The fee ban is probably the biggest piece of legislative change in the industry since the Housing Act in 2004 and is going to have a marked effect on the private rented sector.
In summary, the Act is a total ban on fees and charges to tenants in the private rented sector to start a tenancy, renew a tenancy, during a tenancy or end a tenancy. The government state their aim is to reduce the costs that tenants can face at the outset, and throughout, a tenancy and balance the landlord and tenant relationship to make it fairer for tenants to rent in this country.
The law will apply to any tenancies agreed and signed after 1 June 2019. If you have a current tenancy already active on 1 June then you can charge fees until 31 May 2020 and from 1 June 2020 the Act applies to all tenancies thereafter.
Below is a summary of what the law states are permitted payments and then give some example prohibited payments.
Permitted payments summary – allowed under the Act
- Rent – either inclusive or exclusive of utilities and services but these must be included within the rent payment or the tenancy agreement and agreed before the tenancy commences.
- A holding deposit of no more than 1 weeks rent. Once this is paid, a landlord must take a property off the market and commence referencing. If the tenant gives false or misleading information, or they decide to cancel their application the holding deposit will be retained by the agency.
- A deposit of no more than 5 weeks rent for tenancies where the annual rent is up to £50,000.
- A change to a tenancy agreement, called a Novation of contract, is capped at £50.
- A fee to be released from a tenancy, by way of mutual surrender, not exceeding the landlord’s costs or rent that is outstanding. (Note: An example of this, would be the letting fee that you would pay us to re-let the property).
- A default fee where rent is more than 14 days late, calculated by working out the interest overdue on the rent at 3% above the Bank of England interest rate.
- The cost to replace a lost or stolen key or fob.
- Damages and breaches of contract if you have suffered a loss or can demonstrate that you have had to pay something out when a tenant is responsible are allowed. You must have written evidence and all costs must be reasonable. You may be able to charge £15 an hour if you can prove that is the hourly rate of you or somebody within an agency acting for you to put right a breach. You can also only claim from the tenant the cost it will be to make good the breach of tenancy and no more.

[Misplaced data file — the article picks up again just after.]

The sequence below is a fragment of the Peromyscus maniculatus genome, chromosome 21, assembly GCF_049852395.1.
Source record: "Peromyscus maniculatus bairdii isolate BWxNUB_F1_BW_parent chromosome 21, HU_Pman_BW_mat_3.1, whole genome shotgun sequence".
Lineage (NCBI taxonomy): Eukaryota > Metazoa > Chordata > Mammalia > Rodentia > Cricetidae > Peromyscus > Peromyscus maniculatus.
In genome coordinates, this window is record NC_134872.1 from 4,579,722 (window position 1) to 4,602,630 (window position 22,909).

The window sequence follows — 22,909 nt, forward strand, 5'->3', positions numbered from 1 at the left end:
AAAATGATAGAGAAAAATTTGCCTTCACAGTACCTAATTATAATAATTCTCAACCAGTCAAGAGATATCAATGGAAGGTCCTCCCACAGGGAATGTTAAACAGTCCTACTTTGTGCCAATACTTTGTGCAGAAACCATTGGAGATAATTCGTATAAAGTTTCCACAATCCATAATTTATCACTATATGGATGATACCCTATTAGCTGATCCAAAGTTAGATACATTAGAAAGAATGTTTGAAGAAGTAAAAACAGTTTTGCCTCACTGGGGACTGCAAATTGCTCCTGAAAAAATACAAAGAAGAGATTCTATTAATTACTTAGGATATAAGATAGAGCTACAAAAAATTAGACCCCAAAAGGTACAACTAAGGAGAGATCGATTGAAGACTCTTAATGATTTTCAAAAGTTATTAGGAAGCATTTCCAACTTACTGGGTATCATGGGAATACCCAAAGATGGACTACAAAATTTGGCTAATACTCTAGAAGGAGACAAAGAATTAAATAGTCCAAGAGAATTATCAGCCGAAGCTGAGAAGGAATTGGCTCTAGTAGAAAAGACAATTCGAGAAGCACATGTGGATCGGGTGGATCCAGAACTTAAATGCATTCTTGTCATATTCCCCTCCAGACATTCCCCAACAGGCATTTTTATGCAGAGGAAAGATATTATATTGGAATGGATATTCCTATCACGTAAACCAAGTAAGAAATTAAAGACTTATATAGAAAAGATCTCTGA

For more information I would highly recommend you read the guidance notes released by the government and they may be able to answer a lot of queries you may have. You can see them here.
What happens next?
It’s difficult to predict exactly what the fee ban will do to the market but we do expect in the long term rents will rise as a result of the ban as fees increase for landlords. Furthermore, landlords may look to sell their buy to let properties which could create more competition and therefore further drive rents up. It could be seen as an opportunity for some landlords who could monopolise their position if they retain their portfolio and offer high quality property in an area where other landlords have sold.
For tenants, it will certainly make it easier for them in the short term to rent a property as their initial upfront costs will be lower.
Although the Tenant Fee Act is going to affect us Homesale Homelet will do our best to stay competitive and as ever continue to help our landlords as much as we can.
If you’d like to arrange an appointment to discuss the fee ban with me, or to talk about anything else property related, then please don’t hesitate to email me email@example.com or call me on 07974 145566. Or indeed pop into our offices at 18 Grosvenor Street, CH1 2DD.